As COVID-19 case numbers increase throughout the Lowcountry — and following the deaths of multiple Dorchester District Two staff members from the virus — many parents are increasing pressure on public schools to implement mask mandates.
Last week, DD2 announced the deaths of staff members Beth Collins, Clair Baisley and Carla White, all of whom passed away from COVID-19 since school started in mid-August. Another staff member also passed away but had not been publicly identified by press time.
The district confirmed the deaths in a press release stating officials will continue to "monitor and prioritize the health and welfare of our students and staff members with safety measures being followed in schools."
“We want to assure members of the district family that all available measures are in place as we monitor health situations within our community,” the press release says.
But some parents and community members feel their school districts have not taken enough action to prevent the spread of the virus to students and staff. At a recent protest held on Aug. 23 outside Berkeley County School District's central office, nearly 20 members from the community came out to plead for a mask mandate in schools.
Currently, both DD2 and BCSD are operating under the proviso 1.108, which restricts South Carolina public schools from using public funds to require a face mask on educational facilities. However, other districts in the state have chosen to go against the current law and implement mask mandates, including Charleston County School District.
“I’m afraid for my children. I told them when they're in the hallway, 'Put your mask on. Keep your mask on as much as possible,’” said Maxie Smith, a parent of children at Berkeley County High School, at the protest. “The delta variant is not a joke. People are getting sick that have been vaccinated. Put on a mask.”
Ashley Baliter, who has two children attending schools in BCSD and was also present at the protest, says she just wants to have a mask mandate long enough for more children to get vaccinated so those who want to be protected from the virus can have that choice.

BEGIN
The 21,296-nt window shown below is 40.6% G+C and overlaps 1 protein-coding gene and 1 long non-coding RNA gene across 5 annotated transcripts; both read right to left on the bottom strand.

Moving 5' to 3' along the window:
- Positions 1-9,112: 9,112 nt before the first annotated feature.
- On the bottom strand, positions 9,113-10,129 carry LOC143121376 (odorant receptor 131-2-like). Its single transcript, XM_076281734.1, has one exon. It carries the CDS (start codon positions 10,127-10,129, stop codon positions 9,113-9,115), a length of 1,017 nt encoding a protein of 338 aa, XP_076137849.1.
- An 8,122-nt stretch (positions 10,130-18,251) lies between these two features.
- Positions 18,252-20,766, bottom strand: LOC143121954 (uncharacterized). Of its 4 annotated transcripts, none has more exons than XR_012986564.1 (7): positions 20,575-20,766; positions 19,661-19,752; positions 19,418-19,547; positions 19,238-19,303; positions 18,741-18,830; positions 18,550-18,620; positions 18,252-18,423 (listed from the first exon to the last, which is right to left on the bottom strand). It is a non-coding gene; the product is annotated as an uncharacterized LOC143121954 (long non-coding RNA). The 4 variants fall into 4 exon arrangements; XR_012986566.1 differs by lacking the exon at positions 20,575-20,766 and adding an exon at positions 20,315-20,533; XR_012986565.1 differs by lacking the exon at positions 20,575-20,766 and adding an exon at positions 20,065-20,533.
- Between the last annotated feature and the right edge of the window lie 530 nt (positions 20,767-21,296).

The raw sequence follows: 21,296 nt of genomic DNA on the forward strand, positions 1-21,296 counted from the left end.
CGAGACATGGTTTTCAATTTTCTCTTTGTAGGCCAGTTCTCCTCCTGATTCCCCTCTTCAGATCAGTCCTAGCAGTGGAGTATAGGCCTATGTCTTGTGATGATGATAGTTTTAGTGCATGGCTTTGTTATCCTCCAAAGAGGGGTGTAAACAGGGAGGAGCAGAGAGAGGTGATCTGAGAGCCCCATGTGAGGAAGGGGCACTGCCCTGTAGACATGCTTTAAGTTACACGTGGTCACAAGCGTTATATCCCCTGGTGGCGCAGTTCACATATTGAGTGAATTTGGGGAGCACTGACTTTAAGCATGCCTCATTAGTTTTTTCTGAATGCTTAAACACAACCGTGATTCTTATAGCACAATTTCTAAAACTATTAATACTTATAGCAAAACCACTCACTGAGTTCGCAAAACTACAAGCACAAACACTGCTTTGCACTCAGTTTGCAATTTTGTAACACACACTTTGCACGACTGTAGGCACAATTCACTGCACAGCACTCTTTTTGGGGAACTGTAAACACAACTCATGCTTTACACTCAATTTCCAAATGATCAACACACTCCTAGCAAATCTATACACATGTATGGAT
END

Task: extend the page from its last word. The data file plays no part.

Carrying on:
“It’s not foolproof and there is of course always risk, but it's best that they be in school and it's the best we can do. We just have to be able to say we did the best we can do,” Baliter said.
Baliter said if someone's choice to wear a mask only affected the person wearing it, that would be one thing, but those without masks play a role in spreading the virus to others.
“It's already been proven over and over again that we have to all work together," Baliter said. "So for now, you have to protect my child. You don't get a choice while I protect yours.”
Both districts' boards met for regular meetings last week, where an overflow of parents and community members came to speak during the public comment periods. Those who spoke came with impassioned words to support whichever side they took: pro-mask mandate or against it.
“We are showing our children the importance of choice and teaching them who fought and died for our freedom and our choice,” said Jordan Hall, a community member who spoke at the DD2 board meeting against mask mandates. “What it means to choose is what makes America great and makes this district great. We hope that you continue to give our children and families that.”
Despite the pressure from both sides, neither board chose to implement a mask mandate at this time.
“Part of the oath that we took when we were elected (was) to uphold was the laws of the state of South Carolina," said DD2 board member Gail Hughes at the district's meeting on Aug. 23. "At this point, our board agrees that that is the route that we need to take."
Likewise, BCSD is not requiring face coverings "at this time," Superintendent Deon Jackson confirmed at the district's school board meeting on Aug. 24.
"While we will not require masks or face coverings at this time, we are still encouraging our staff and students to wear masks when physical distancing is not possible, particularly when among those that are unvaccinated,” Jackson said.
As of Aug. 23, the South Carolina Department of Health and Environment reported seven deaths from COVID-19 in Berkeley County and six deaths from COVID-10 in Dorchester County within a week.